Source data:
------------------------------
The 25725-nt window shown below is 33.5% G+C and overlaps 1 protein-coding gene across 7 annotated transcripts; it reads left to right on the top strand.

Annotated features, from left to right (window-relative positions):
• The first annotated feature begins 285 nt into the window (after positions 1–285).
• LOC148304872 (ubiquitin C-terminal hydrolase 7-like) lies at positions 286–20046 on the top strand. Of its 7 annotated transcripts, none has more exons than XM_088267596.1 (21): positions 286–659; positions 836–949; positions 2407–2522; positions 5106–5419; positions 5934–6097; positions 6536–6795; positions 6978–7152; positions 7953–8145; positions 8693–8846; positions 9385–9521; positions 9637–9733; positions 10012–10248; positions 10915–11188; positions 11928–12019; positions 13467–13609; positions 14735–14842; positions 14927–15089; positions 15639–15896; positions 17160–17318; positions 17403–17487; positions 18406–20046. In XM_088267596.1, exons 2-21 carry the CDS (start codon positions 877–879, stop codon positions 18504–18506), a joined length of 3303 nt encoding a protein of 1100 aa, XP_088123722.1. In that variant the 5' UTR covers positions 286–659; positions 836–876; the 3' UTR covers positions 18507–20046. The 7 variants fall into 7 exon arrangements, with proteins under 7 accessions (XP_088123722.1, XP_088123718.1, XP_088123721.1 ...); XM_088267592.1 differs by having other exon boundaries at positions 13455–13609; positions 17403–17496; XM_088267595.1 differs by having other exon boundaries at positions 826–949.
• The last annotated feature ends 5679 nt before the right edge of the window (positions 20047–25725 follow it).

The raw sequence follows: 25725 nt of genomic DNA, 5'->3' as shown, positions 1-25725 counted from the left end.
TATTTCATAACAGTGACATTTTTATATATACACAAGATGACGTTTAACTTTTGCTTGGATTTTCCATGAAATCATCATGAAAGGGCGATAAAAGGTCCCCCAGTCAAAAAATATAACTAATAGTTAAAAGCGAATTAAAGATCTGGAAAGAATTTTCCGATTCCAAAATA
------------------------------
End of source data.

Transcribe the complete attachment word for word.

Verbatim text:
The 25725-nt window shown below is 33.5% G+C and overlaps 1 protein-coding gene across 7 annotated transcripts; it reads left to right on the top strand.

Annotated features, from left to right (window-relative positions):
• The first annotated feature begins 285 nt into the window (after positions 1–285).
• LOC148304872 (ubiquitin C-terminal hydrolase 7-like) lies at positions 286–20046 on the top strand. Of its 7 annotated transcripts, none has more exons than XM_088267596.1 (21): positions 286–659; positions 836–949; positions 2407–2522; positions 5106–5419; positions 5934–6097; positions 6536–6795; positions 6978–7152; positions 7953–8145; positions 8693–8846; positions 9385–9521; positions 9637–9733; positions 10012–10248; positions 10915–11188; positions 11928–12019; positions 13467–13609; positions 14735–14842; positions 14927–15089; positions 15639–15896; positions 17160–17318; positions 17403–17487; positions 18406–20046. In XM_088267596.1, exons 2-21 carry the CDS (start codon positions 877–879, stop codon positions 18504–18506), a joined length of 3303 nt encoding a protein of 1100 aa, XP_088123722.1. In that variant the 5' UTR covers positions 286–659; positions 836–876; the 3' UTR covers positions 18507–20046. The 7 variants fall into 7 exon arrangements, with proteins under 7 accessions (XP_088123722.1, XP_088123718.1, XP_088123721.1 ...); XM_088267592.1 differs by having other exon boundaries at positions 13455–13609; positions 17403–17496; XM_088267595.1 differs by having other exon boundaries at positions 826–949.
• The last annotated feature ends 5679 nt before the right edge of the window (positions 20047–25725 follow it).

The raw sequence follows: 25725 nt of genomic DNA, 5'->3' as shown, positions 1-25725 counted from the left end.
TATTTCATAACAGTGACATTTTTATATATACACAAGATGACGTTTAACTTTTGCTTGGATTTTCCATGAAATCATCATGAAAGGGCGATAAAAGGTCCCCCAGTCAAAAAATATAACTAATAGTTAAAAGCGAATTAAAGATCTGGAAAGAATTTTCCGATTCCAAAATA